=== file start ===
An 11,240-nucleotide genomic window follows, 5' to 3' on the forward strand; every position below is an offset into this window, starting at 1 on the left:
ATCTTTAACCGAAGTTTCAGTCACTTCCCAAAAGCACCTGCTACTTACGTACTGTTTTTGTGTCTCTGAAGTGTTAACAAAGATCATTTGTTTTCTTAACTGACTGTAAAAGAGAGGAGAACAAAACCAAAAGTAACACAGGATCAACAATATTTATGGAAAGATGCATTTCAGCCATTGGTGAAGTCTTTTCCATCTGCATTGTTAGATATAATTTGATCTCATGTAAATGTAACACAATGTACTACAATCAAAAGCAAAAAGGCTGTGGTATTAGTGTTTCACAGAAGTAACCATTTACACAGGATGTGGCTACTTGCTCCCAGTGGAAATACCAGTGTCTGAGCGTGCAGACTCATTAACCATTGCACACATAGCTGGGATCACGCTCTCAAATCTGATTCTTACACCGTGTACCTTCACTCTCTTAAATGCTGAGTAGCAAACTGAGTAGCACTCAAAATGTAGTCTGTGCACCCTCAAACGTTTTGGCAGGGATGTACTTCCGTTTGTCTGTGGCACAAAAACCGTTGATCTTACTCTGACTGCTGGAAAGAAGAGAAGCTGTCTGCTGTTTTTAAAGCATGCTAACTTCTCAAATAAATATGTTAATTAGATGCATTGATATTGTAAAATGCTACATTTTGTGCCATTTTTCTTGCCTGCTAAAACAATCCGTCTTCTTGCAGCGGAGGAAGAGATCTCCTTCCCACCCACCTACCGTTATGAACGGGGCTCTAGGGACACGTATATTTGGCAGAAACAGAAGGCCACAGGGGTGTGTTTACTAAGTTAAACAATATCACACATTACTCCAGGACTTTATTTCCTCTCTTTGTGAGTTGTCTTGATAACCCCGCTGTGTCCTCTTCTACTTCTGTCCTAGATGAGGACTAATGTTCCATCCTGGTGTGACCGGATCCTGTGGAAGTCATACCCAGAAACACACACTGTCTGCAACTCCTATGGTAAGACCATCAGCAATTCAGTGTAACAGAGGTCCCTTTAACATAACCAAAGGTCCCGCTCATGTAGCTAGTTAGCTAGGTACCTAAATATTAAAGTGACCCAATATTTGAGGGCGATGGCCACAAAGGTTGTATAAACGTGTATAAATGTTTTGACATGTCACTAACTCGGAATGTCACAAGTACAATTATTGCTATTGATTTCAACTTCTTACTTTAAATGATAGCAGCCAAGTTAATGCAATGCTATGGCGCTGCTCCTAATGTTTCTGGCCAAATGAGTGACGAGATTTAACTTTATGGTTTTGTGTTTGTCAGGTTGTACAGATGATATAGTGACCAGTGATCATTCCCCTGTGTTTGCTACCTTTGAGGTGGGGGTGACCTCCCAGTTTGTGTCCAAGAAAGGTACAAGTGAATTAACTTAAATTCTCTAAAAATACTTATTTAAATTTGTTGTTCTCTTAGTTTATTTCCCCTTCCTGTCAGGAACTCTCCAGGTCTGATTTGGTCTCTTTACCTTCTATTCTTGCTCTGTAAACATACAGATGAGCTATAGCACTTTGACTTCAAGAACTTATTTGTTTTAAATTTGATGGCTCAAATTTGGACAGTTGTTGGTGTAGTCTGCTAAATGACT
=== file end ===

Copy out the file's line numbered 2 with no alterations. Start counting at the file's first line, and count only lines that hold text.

ATCTTTAACCGAAGTTTCAGTCACTTCCCAAAAGCACCTGCTACTTACGTACTGTTTTTGTGTCTCTGAAGTGTTAACAAAGATCATTTGTTTTCTTAACTGACTGTAAAAGAGAGGAGAACAAAACCAAAAGTAACACAGGATCAACAATATTTATGGAAAGATGCATTTCAGCCATTGGTGAAGTCTTTTCCATCTGCATTGTTAGATATAATTTGATCTCATGTAAATGTAACACAATGTACTACAATCAAAAGCAAAAAGGCTGTGGTATTAGTGTTTCACAGAAGTAACCATTTACACAGGATGTGGCTACTTGCTCCCAGTGGAAATACCAGTGTCTGAGCGTGCAGACTCATTAACCATTGCACACATAGCTGGGATCACGCTCTCAAATCTGATTCTTACACCGTGTACCTTCACTCTCTTAAATGCTGAGTAGCAAACTGAGTAGCACTCAAAATGTAGTCTGTGCACCCTCAAACGTTTTGGCAGGGATGTACTTCCGTTTGTCTGTGGCACAAAAACCGTTGATCTTACTCTGACTGCTGGAAAGAAGAGAAGCTGTCTGCTGTTTTTAAAGCATGCTAACTTCTCAAATAAATATGTTAATTAGATGCATTGATATTGTAAAATGCTACATTTTGTGCCATTTTTCTTGCCTGCTAAAACAATCCGTCTTCTTGCAGCGGAGGAAGAGATCTCCTTCCCACCCACCTACCGTTATGAACGGGGCTCTAGGGACACGTATATTTGGCAGAAACAGAAGGCCACAGGGGTGTGTTTACTAAGTTAAACAATATCACACATTACTCCAGGACTTTATTTCCTCTCTTTGTGAGTTGTCTTGATAACCCCGCTGTGTCCTCTTCTACTTCTGTCCTAGATGAGGACTAATGTTCCATCCTGGTGTGACCGGATCCTGTGGAAGTCATACCCAGAAACACACACTGTCTGCAACTCCTATGGTAAGACCATCAGCAATTCAGTGTAACAGAGGTCCCTTTAACATAACCAAAGGTCCCGCTCATGTAGCTAGTTAGCTAGGTACCTAAATATTAAAGTGACCCAATATTTGAGGGCGATGGCCACAAAGGTTGTATAAACGTGTATAAATGTTTTGACATGTCACTAACTCGGAATGTCACAAGTACAATTATTGCTATTGATTTCAACTTCTTACTTTAAATGATAGCAGCCAAGTTAATGCAATGCTATGGCGCTGCTCCTAATGTTTCTGGCCAAATGAGTGACGAGATTTAACTTTATGGTTTTGTGTTTGTCAGGTTGTACAGATGATATAGTGACCAGTGATCATTCCCCTGTGTTTGCTACCTTTGAGGTGGGGGTGACCTCCCAGTTTGTGTCCAAGAAAGGTACAAGTGAATTAACTTAAATTCTCTAAAAATACTTATTTAAATTTGTTGTTCTCTTAGTTTATTTCCCCTTCCTGTCAGGAACTCTCCAGGTCTGATTTGGTCTCTTTACCTTCTATTCTTGCTCTGTAAACATACAGATGAGCTATAGCACTTTGACTTCAAGAACTTATTTGTTTTAAATTTGATGGCTCAAATTTGGACAGTTGTTGGTGTAGTCTGCTAAATGACT